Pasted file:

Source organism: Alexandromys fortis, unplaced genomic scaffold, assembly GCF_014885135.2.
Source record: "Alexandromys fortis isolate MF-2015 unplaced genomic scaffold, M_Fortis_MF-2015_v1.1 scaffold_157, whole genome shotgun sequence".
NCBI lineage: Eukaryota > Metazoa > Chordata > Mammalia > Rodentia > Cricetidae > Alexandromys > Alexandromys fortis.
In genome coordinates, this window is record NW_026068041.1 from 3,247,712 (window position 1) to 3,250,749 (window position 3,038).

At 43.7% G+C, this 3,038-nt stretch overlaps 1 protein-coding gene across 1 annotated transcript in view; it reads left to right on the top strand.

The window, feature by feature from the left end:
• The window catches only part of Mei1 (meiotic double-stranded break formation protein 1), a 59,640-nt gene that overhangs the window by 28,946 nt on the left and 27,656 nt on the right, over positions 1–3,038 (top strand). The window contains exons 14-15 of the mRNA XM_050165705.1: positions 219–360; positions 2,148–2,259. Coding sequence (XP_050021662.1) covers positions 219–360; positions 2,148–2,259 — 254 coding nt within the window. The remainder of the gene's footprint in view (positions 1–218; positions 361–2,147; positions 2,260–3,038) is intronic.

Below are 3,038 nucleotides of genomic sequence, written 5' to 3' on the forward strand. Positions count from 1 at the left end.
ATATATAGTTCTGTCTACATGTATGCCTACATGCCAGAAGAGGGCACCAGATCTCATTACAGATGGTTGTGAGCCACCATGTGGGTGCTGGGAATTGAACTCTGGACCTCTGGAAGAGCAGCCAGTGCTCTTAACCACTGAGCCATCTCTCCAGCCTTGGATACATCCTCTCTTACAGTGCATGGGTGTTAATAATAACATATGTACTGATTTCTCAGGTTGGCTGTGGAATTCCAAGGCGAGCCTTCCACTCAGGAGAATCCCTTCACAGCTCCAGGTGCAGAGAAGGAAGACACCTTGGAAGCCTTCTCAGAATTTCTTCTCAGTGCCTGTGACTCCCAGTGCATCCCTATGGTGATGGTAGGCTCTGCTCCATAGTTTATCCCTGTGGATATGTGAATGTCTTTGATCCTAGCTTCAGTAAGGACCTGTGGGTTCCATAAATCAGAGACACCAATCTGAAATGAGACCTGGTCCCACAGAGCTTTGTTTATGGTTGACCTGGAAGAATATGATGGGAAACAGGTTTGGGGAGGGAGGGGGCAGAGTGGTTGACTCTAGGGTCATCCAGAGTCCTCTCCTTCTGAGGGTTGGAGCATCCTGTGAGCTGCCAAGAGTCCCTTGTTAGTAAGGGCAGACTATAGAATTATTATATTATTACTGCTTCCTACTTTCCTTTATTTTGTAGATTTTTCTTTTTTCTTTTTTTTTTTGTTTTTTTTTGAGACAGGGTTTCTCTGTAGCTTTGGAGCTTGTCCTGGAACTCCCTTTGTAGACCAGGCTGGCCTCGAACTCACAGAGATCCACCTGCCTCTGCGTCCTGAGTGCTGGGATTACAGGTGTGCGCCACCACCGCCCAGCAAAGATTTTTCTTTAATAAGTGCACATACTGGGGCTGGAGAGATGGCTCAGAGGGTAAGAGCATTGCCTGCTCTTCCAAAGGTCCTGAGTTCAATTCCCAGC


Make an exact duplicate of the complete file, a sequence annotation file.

Source organism: Alexandromys fortis, unplaced genomic scaffold, assembly GCF_014885135.2.
Source record: "Alexandromys fortis isolate MF-2015 unplaced genomic scaffold, M_Fortis_MF-2015_v1.1 scaffold_157, whole genome shotgun sequence".
NCBI lineage: Eukaryota > Metazoa > Chordata > Mammalia > Rodentia > Cricetidae > Alexandromys > Alexandromys fortis.
In genome coordinates, this window is record NW_026068041.1 from 3,247,712 (window position 1) to 3,250,749 (window position 3,038).

At 43.7% G+C, this 3,038-nt stretch overlaps 1 protein-coding gene across 1 annotated transcript in view; it reads left to right on the top strand.

The window, feature by feature from the left end:
• The window catches only part of Mei1 (meiotic double-stranded break formation protein 1), a 59,640-nt gene that overhangs the window by 28,946 nt on the left and 27,656 nt on the right, over positions 1–3,038 (top strand). The window contains exons 14-15 of the mRNA XM_050165705.1: positions 219–360; positions 2,148–2,259. Coding sequence (XP_050021662.1) covers positions 219–360; positions 2,148–2,259 — 254 coding nt within the window. The remainder of the gene's footprint in view (positions 1–218; positions 361–2,147; positions 2,260–3,038) is intronic.

Below are 3,038 nucleotides of genomic sequence, written 5' to 3' on the forward strand. Positions count from 1 at the left end.
ATATATAGTTCTGTCTACATGTATGCCTACATGCCAGAAGAGGGCACCAGATCTCATTACAGATGGTTGTGAGCCACCATGTGGGTGCTGGGAATTGAACTCTGGACCTCTGGAAGAGCAGCCAGTGCTCTTAACCACTGAGCCATCTCTCCAGCCTTGGATACATCCTCTCTTACAGTGCATGGGTGTTAATAATAACATATGTACTGATTTCTCAGGTTGGCTGTGGAATTCCAAGGCGAGCCTTCCACTCAGGAGAATCCCTTCACAGCTCCAGGTGCAGAGAAGGAAGACACCTTGGAAGCCTTCTCAGAATTTCTTCTCAGTGCCTGTGACTCCCAGTGCATCCCTATGGTGATGGTAGGCTCTGCTCCATAGTTTATCCCTGTGGATATGTGAATGTCTTTGATCCTAGCTTCAGTAAGGACCTGTGGGTTCCATAAATCAGAGACACCAATCTGAAATGAGACCTGGTCCCACAGAGCTTTGTTTATGGTTGACCTGGAAGAATATGATGGGAAACAGGTTTGGGGAGGGAGGGGGCAGAGTGGTTGACTCTAGGGTCATCCAGAGTCCTCTCCTTCTGAGGGTTGGAGCATCCTGTGAGCTGCCAAGAGTCCCTTGTTAGTAAGGGCAGACTATAGAATTATTATATTATTACTGCTTCCTACTTTCCTTTATTTTGTAGATTTTTCTTTTTTCTTTTTTTTTTTGTTTTTTTTTGAGACAGGGTTTCTCTGTAGCTTTGGAGCTTGTCCTGGAACTCCCTTTGTAGACCAGGCTGGCCTCGAACTCACAGAGATCCACCTGCCTCTGCGTCCTGAGTGCTGGGATTACAGGTGTGCGCCACCACCGCCCAGCAAAGATTTTTCTTTAATAAGTGCACATACTGGGGCTGGAGAGATGGCTCAGAGGGTAAGAGCATTGCCTGCTCTTCCAAAGGTCCTGAGTTCAATTCCCAGC